Abstract for: Using system dynamics to apply syndemic theory to women with and at-risk for HIV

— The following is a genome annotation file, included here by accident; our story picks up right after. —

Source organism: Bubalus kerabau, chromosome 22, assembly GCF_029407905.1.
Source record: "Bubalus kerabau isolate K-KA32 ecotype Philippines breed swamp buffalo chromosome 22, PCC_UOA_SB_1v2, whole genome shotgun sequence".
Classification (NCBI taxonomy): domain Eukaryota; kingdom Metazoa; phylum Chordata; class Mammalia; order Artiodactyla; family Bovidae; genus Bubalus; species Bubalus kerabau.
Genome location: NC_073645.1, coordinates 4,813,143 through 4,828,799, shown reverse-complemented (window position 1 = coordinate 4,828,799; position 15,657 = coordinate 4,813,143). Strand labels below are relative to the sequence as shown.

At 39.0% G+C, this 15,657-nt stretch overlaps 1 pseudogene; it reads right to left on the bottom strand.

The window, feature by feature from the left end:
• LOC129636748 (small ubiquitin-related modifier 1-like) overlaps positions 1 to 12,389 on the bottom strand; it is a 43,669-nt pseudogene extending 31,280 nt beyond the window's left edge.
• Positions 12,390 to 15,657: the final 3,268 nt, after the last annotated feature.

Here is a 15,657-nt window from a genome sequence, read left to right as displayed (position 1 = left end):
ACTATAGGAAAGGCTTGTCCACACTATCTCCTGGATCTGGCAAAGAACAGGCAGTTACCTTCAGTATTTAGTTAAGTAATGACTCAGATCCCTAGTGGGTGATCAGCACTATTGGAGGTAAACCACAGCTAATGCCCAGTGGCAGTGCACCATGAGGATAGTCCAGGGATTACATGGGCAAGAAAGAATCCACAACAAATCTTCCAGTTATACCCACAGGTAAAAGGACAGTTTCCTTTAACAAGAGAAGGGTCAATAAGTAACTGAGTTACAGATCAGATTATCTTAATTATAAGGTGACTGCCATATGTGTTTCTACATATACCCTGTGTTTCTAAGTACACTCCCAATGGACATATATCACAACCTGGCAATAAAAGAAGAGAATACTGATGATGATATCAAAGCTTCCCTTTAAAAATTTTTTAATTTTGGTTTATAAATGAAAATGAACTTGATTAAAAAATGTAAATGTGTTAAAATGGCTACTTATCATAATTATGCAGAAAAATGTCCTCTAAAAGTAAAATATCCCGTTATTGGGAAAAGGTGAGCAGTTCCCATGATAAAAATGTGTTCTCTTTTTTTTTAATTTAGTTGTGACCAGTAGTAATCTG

Women in the United States are increasingly affected by HIV/AIDS, most commonly through heterosexual contact. Together childhood sexual abuse, emotional distress, substance use, violence, and financial hardship have been hypothesized to represent a syndemic: a set of mutually reinforcing health and social problems that interact and impose an increased burden on vulnerable populations. To date, models of HIV-related syndemics have predominantly assessed the linear or ‘additive’ relationships between syndemic constructs and outcomes (e.g., HIV-related high risk behaviors). We applied system dynamics modeling to assess the simultaneous interdependencies and feedback processes among these constructs. Our model was informed by applicable research literature, qualitative input from members of the Bronx Community Research Review Board, and previously collected cohort data describing women with a history of HIV-related high-risk behaviors (n=620). The final model demonstrates the causal influence of violent events and substance use on self-worth, emotional distress, and HIV-related high-risk sexual behaviors. Model output displays behavior of these constructs over a simulation period of 104 weeks (2 years), illustrating hypothetical clinically relevant profiles of women with and at-risk for HIV in the Bronx. Overall, the modeling fostered a critical understanding about patterns of interdependency among the syndemic variables unforeseen by general linear modeling.